The Dangers Associated With Pharming
Blog / The Dangers Associated With Pharming
What is pharming?
Pharming is a type of cyber-attack which is carried out by criminals redirecting web traffic from a legitimate site to a fake site with the intention of stealing their victim’s usernames, passwords, account details, financial details, and other personal data. In some instances, these fake sites aim to download pharming malware onto the visitor’s device. Frequent targets of pharming attacks are banks, online payment sites and e-commerce sites.
Pharming is more complex than phishing and users operating with any platforms can be affected including users of Windows, Mac users, android users and iOS users.
How is it carried out?
Pharming exploits the foundation of internet browsing – more specifically, granted access when the internet address for example, www.google.co.uk is converted to an IP address by a DNS server.
Pharming processes can be conducted in two ways:
- Through a downloaded trojan or virus which redirects the victim to a fake site instead of the legitimate one. This is known as malware pharming.
- Through DNS (Domain Name System) poisoning. This occurs when pharmers change the DNS table in a server to cause users to unknowingly visit the fake website instead of the legitimate one. These fake websites can be used to install viruses or trojans to obtain personal details from victims.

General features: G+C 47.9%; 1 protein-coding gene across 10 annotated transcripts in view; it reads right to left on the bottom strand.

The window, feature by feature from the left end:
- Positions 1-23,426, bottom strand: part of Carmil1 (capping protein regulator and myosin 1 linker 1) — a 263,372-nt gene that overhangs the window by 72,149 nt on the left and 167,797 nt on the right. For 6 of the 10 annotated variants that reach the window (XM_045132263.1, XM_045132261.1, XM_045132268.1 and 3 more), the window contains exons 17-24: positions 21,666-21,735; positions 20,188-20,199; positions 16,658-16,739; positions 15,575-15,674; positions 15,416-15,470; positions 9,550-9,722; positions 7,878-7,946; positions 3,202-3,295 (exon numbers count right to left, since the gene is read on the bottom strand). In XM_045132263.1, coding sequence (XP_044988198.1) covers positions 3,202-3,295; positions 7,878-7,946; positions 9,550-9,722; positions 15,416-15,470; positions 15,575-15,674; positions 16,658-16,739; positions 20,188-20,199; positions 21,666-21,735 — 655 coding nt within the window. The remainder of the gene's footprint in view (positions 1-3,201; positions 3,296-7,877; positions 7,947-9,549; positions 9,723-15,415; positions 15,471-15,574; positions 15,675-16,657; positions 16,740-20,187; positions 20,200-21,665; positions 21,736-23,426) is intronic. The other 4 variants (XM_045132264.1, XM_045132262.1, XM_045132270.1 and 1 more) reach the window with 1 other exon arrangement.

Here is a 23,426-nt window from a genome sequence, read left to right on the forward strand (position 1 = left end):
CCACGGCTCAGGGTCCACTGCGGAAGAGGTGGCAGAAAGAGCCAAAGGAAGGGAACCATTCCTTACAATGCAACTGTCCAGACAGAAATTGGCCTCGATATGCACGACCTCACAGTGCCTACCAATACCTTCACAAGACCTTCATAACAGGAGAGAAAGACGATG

It is harder to conduct successful attacks upon DNS servers as they operate on an organisation’s network, protected by its cyber security defences.
DNS poisoning can result in many victims becoming affected and therefore is deemed as more rewarding by cyber criminals. Poisoning can advance to other DNS servers for example, an ISP (internet service provider) becoming poisoned due to receiving information from a corrupted server, leading to an increase in compromised routers and devices. Pharming attacks can be dangerous as they do not need much interaction from the target.
Difference between pharming and phishing
Pharming is a more complex version of phishing however there are a few differences between the two fraudulent activities to be aware off.
Phishing depends on the ‘lure’ aspect. Once an email link or text link is clicked and the victim unwittingly provides their personal information, the criminals use the data for further criminal purposes.
Pharming is conducted without the ‘luring’ aspect of phishing. Once access is to the target’s device is gained by the target clicking on a trojan as an example, a malicious code is installed onto the target’s device. After this, the target will be sent to a fake website, deceiving the target into providing their personal details to the fake site.
Signs that you have fallen victim to pharming
Signs that you have been victimised by pharmers include the following:
- Unrecognisable transactions in your bank statements
- Unrecognisable posts on your social media feeds
- Friend or connection requests that have not been sent by you
- Changed passwords
- New programs that you have not installed appearing